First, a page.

The transformations of the unnamed woman are multiple and Ovidian: she becomes the wallpaper, her hair becoming a paisley pattern. She transforms into the things that surround her in the photograph, as in the following stanza, when she becomes the sunflower: “[m]y florets stand together / at golden angles. My head / is packed with eager seeds.”  The sitter, and Lewis’s speaker, undergoes these transformations from woman to wallpaper, to sunflower, to photograph, and finally, crucially, back to herself. At the close of this poem, full of transformations, the speaker gives a final cry of disobedience and resistance:
prevent me. 
Lewis again emphasizes the tension between the agency of people and objects, the woman’s resistance to objectification, and the rewriting of Ovidian allusions to tease out these straining relationships. The final cry of “you cannot prevent me” links this poem to the epigraph and rallying cry of the entire collection, which is dedicated and inscribed “for Beauty” and gestures towards a relationship to beauty and aestheticism that circumvents or undoes the objectification experienced by the sitter/speaker.
In conclusion, as Bill Brown has argued, “[t]he story of objects asserting themselves as things […] is the story of a changed relation to the human subject and thus the story of how the thing really names less an object than a particular subject-object relation.”  The history of human commodification that Hartman draws our attention to, from antiquity to American slavery and particularly the objectification of Black women, is one that deeply informs the life of things and people in texts from writers like Morrison and Lewis. Charged with such a history, what kind of political work can thing theory in literary studies, particularly in studies of Black classicism, do? How can these conversations feed into larger ones around agency, tradition, and racism in the canon? And how do these reworkings of Ovidian transformation from person to thing and back again inform our understanding of how things operate in literature? This article has suggested that these authors have found reclamatory and subversive value in revisiting and portraying things in their writing, and that approaching things with this sensitivity can alter the grammar of how we view subjects and objects, and allow a constant questioning of the transformation from one to another. It is particularly pertinent to use an Ovidian lens to do so, given the historical white-washing and exclusion of Black women writers from the classical tradition. Rethinking these retellings of Ovidian transformation in Black women’s writing opens new avenues of exploration for thing theory in the specific context of Black feminist classicism. These retellings, or repurposings, of Ovidian myth offer the opportunity to examine and cross boundaries between people and things in a way that simultaneously highlights, examines, and resists histories and legacies of objectification.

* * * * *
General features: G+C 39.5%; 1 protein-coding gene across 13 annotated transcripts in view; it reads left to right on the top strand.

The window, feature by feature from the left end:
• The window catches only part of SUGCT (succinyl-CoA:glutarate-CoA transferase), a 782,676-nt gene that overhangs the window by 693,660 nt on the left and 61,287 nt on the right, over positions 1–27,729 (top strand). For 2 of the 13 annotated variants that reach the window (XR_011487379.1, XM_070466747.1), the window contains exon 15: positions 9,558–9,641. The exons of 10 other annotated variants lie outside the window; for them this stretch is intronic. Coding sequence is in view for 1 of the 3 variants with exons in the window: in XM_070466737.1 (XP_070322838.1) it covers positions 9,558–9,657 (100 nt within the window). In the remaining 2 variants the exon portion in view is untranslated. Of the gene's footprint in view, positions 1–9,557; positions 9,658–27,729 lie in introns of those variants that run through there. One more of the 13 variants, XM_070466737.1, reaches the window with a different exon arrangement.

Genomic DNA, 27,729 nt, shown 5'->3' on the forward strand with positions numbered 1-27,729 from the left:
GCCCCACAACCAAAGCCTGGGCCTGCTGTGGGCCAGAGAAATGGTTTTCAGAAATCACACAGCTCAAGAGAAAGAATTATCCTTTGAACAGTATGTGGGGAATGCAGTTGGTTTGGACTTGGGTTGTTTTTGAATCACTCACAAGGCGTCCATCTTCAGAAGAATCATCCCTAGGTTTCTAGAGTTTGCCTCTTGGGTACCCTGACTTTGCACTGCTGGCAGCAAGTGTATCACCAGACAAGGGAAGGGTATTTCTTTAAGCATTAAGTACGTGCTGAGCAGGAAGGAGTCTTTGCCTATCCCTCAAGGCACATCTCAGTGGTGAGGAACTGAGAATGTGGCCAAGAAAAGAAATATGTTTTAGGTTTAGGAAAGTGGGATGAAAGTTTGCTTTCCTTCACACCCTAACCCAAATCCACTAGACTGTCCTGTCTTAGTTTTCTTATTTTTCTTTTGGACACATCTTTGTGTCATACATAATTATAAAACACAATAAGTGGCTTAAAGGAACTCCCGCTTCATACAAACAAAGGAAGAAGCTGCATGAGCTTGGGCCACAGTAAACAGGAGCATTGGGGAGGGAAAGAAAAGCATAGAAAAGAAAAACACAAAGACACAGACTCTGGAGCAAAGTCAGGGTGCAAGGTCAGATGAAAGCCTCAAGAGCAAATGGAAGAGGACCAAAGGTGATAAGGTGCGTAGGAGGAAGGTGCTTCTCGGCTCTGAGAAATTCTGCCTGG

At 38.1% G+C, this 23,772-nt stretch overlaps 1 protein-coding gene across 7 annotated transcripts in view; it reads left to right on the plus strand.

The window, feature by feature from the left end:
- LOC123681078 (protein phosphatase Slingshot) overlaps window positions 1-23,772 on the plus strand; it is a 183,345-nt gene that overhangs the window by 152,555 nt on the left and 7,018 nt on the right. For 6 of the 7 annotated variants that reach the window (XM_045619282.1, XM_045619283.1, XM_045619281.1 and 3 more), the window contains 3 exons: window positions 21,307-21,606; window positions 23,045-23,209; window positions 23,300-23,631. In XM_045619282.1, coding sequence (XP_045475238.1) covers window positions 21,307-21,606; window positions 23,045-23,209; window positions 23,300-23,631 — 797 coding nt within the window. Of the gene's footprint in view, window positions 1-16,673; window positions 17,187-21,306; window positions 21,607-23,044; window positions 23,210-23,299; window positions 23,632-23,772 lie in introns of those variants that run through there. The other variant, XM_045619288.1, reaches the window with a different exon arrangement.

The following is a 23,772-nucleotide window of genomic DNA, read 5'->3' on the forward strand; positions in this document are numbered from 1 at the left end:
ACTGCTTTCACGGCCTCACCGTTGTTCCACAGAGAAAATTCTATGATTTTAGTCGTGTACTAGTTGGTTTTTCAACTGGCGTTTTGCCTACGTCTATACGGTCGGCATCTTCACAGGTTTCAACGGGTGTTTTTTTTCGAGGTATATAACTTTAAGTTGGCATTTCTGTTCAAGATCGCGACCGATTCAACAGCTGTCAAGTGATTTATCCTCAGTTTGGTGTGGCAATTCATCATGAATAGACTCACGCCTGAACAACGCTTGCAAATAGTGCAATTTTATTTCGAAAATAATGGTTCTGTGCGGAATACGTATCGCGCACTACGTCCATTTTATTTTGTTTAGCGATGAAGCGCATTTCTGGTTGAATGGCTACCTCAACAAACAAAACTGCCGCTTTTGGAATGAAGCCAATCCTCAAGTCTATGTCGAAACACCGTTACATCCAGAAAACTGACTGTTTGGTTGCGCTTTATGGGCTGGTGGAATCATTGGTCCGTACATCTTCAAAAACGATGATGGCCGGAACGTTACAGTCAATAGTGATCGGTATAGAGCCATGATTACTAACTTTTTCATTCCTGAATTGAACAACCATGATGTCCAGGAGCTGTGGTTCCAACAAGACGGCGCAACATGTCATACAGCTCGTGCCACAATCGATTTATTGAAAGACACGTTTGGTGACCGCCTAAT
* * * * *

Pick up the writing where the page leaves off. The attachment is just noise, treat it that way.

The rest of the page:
Kinohi Nishikawa, “Morrison’s Things: Between History and Memory,” Arcade, 2021, https://arcade.stanford.edu/content/morrison%E2%80%99s-things-between-history-and-memory.